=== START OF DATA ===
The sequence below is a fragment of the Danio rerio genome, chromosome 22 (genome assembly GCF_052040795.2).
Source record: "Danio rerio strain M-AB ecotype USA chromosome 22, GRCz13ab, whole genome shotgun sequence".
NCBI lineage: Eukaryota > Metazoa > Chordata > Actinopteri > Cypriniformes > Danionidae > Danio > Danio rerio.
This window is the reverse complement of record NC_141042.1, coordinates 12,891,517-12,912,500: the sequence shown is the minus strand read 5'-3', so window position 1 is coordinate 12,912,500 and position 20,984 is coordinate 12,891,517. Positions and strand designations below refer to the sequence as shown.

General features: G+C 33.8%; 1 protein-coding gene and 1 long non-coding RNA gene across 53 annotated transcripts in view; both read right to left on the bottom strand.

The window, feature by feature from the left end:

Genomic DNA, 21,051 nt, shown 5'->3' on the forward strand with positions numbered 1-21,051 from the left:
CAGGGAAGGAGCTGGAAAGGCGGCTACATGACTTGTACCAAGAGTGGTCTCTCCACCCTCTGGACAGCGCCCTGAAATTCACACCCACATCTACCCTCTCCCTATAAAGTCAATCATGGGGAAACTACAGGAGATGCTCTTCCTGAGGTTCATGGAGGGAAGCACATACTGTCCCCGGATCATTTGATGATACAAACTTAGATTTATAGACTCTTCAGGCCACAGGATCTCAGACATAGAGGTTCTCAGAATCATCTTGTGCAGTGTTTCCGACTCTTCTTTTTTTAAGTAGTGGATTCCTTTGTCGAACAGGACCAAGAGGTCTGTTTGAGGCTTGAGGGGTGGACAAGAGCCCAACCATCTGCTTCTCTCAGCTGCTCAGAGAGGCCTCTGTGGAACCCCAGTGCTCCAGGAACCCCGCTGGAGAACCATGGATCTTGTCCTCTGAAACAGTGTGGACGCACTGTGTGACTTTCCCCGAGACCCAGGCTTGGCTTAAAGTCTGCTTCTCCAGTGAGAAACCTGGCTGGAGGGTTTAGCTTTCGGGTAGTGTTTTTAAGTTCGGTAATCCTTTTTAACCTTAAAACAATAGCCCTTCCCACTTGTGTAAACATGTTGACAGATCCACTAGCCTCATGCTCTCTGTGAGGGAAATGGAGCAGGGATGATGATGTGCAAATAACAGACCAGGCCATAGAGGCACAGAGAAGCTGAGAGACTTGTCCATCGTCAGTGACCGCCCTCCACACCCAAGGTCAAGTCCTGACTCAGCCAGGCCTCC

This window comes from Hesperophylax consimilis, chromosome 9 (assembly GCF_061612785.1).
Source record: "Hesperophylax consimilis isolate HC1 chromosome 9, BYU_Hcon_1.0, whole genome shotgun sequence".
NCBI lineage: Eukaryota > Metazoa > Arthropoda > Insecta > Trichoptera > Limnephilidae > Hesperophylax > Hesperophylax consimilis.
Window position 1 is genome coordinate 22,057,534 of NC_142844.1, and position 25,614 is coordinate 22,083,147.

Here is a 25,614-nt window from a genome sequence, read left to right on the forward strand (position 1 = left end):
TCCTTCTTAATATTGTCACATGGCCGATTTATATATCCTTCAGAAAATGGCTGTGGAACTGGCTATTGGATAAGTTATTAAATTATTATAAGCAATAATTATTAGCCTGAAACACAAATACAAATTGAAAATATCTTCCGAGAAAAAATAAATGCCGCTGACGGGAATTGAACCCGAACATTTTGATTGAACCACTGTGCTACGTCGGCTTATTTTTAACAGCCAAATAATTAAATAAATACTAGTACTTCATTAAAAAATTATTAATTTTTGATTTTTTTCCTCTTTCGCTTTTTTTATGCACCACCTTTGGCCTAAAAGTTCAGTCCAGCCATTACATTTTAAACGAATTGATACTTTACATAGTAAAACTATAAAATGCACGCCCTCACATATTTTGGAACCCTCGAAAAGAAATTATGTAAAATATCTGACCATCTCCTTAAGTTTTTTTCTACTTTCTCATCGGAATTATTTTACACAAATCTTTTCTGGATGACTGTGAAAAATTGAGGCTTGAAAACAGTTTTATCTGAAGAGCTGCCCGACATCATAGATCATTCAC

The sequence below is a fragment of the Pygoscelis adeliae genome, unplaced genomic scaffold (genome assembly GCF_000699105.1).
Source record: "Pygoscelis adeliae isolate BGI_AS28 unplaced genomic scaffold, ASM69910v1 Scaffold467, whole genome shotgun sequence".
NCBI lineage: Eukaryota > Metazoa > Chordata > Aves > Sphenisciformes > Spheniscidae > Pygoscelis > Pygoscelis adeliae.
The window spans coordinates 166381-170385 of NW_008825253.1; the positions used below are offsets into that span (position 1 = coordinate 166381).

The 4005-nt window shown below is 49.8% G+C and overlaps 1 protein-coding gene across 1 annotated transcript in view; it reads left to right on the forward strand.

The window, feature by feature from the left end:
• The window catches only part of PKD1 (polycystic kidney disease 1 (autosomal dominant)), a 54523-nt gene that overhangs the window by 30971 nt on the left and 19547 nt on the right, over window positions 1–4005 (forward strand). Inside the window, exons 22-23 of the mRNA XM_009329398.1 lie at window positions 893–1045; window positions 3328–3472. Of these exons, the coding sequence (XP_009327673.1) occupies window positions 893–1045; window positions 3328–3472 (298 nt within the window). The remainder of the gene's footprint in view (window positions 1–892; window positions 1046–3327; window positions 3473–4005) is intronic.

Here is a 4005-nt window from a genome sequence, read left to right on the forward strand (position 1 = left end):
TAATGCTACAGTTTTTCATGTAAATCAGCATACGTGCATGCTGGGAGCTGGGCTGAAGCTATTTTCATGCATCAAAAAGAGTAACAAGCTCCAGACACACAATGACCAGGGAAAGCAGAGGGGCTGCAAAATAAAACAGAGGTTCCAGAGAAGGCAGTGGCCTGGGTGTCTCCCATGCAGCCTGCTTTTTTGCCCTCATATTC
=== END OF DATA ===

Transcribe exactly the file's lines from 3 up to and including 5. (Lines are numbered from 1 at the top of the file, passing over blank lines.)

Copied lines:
NCBI lineage: Eukaryota > Metazoa > Chordata > Actinopteri > Cypriniformes > Danionidae > Danio > Danio rerio.
This window is the reverse complement of record NC_141042.1, coordinates 12,891,517-12,912,500: the sequence shown is the minus strand read 5'-3', so window position 1 is coordinate 12,912,500 and position 20,984 is coordinate 12,891,517. Positions and strand designations below refer to the sequence as shown.

General features: G+C 33.8%; 1 protein-coding gene and 1 long non-coding RNA gene across 53 annotated transcripts in view; both read right to left on the bottom strand.